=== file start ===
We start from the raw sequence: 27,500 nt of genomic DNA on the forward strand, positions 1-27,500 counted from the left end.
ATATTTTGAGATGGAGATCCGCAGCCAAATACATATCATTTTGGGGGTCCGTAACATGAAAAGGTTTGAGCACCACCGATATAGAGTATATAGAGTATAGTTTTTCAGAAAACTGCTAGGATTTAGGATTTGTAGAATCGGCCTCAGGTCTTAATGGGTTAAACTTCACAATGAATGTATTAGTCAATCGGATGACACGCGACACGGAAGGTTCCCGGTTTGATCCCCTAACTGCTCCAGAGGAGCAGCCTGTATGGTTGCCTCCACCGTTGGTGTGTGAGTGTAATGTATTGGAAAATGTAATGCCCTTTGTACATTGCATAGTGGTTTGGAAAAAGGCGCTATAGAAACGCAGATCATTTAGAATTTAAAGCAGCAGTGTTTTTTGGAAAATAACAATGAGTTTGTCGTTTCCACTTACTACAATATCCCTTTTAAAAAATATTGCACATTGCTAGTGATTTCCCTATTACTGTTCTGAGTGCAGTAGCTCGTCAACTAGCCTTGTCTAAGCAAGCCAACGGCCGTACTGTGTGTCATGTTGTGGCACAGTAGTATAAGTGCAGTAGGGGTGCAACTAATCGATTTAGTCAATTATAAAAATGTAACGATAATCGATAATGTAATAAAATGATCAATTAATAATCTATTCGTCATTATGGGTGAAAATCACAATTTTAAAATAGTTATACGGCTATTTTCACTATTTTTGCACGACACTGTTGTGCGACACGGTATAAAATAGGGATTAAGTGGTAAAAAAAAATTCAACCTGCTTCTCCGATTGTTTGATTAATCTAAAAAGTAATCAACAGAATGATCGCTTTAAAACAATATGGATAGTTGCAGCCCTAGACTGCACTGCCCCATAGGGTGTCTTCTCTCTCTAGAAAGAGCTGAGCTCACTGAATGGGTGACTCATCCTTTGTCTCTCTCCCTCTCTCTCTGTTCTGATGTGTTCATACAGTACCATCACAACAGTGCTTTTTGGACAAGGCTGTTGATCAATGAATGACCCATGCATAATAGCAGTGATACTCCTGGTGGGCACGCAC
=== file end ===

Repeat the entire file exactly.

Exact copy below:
We start from the raw sequence: 27,500 nt of genomic DNA on the forward strand, positions 1-27,500 counted from the left end.
ATATTTTGAGATGGAGATCCGCAGCCAAATACATATCATTTTGGGGGTCCGTAACATGAAAAGGTTTGAGCACCACCGATATAGAGTATATAGAGTATAGTTTTTCAGAAAACTGCTAGGATTTAGGATTTGTAGAATCGGCCTCAGGTCTTAATGGGTTAAACTTCACAATGAATGTATTAGTCAATCGGATGACACGCGACACGGAAGGTTCCCGGTTTGATCCCCTAACTGCTCCAGAGGAGCAGCCTGTATGGTTGCCTCCACCGTTGGTGTGTGAGTGTAATGTATTGGAAAATGTAATGCCCTTTGTACATTGCATAGTGGTTTGGAAAAAGGCGCTATAGAAACGCAGATCATTTAGAATTTAAAGCAGCAGTGTTTTTTGGAAAATAACAATGAGTTTGTCGTTTCCACTTACTACAATATCCCTTTTAAAAAATATTGCACATTGCTAGTGATTTCCCTATTACTGTTCTGAGTGCAGTAGCTCGTCAACTAGCCTTGTCTAAGCAAGCCAACGGCCGTACTGTGTGTCATGTTGTGGCACAGTAGTATAAGTGCAGTAGGGGTGCAACTAATCGATTTAGTCAATTATAAAAATGTAACGATAATCGATAATGTAATAAAATGATCAATTAATAATCTATTCGTCATTATGGGTGAAAATCACAATTTTAAAATAGTTATACGGCTATTTTCACTATTTTTGCACGACACTGTTGTGCGACACGGTATAAAATAGGGATTAAGTGGTAAAAAAAAATTCAACCTGCTTCTCCGATTGTTTGATTAATCTAAAAAGTAATCAACAGAATGATCGCTTTAAAACAATATGGATAGTTGCAGCCCTAGACTGCACTGCCCCATAGGGTGTCTTCTCTCTCTAGAAAGAGCTGAGCTCACTGAATGGGTGACTCATCCTTTGTCTCTCTCCCTCTCTCTCTGTTCTGATGTGTTCATACAGTACCATCACAACAGTGCTTTTTGGACAAGGCTGTTGATCAATGAATGACCCATGCATAATAGCAGTGATACTCCTGGTGGGCACGCAC